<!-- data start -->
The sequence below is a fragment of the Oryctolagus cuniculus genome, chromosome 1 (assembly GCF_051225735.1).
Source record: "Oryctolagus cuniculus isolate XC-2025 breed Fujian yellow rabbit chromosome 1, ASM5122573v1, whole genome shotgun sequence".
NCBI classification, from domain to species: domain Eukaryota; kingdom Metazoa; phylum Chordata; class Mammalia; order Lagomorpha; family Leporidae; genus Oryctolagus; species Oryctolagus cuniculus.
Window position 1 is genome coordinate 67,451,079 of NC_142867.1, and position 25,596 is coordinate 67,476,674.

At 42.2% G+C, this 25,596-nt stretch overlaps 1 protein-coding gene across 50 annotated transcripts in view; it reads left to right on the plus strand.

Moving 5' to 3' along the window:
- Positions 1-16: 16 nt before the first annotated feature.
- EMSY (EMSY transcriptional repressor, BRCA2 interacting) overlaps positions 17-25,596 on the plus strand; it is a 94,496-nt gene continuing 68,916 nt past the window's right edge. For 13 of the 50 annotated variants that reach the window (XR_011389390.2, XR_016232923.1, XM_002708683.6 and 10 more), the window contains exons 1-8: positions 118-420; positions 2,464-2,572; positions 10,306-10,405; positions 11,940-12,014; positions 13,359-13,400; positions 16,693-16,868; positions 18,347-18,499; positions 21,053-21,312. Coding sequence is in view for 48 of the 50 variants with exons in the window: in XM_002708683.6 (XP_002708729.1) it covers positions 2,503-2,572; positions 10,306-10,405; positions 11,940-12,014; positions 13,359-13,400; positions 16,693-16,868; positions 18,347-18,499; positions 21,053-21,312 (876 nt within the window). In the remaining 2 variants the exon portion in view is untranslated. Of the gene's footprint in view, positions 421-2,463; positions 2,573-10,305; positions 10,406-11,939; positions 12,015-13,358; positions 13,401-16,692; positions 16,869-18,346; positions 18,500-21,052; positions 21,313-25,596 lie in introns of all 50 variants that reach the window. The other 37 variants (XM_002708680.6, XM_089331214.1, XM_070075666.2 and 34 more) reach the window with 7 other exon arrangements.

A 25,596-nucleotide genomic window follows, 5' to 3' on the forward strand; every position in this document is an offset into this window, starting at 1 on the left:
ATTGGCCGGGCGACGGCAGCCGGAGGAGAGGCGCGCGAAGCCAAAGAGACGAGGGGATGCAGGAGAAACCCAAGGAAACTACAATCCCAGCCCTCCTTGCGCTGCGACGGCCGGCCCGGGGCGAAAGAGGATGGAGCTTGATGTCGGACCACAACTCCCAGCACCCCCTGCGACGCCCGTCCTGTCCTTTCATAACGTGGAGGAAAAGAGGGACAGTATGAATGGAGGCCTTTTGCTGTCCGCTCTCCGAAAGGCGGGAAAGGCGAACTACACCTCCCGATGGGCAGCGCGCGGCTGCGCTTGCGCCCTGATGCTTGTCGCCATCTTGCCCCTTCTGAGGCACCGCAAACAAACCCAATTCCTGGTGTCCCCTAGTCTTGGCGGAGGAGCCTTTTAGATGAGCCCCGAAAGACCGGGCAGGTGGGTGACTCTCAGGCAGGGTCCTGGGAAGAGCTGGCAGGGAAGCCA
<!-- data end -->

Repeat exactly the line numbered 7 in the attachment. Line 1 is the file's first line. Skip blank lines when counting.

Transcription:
- Positions 1-16: 16 nt before the first annotated feature.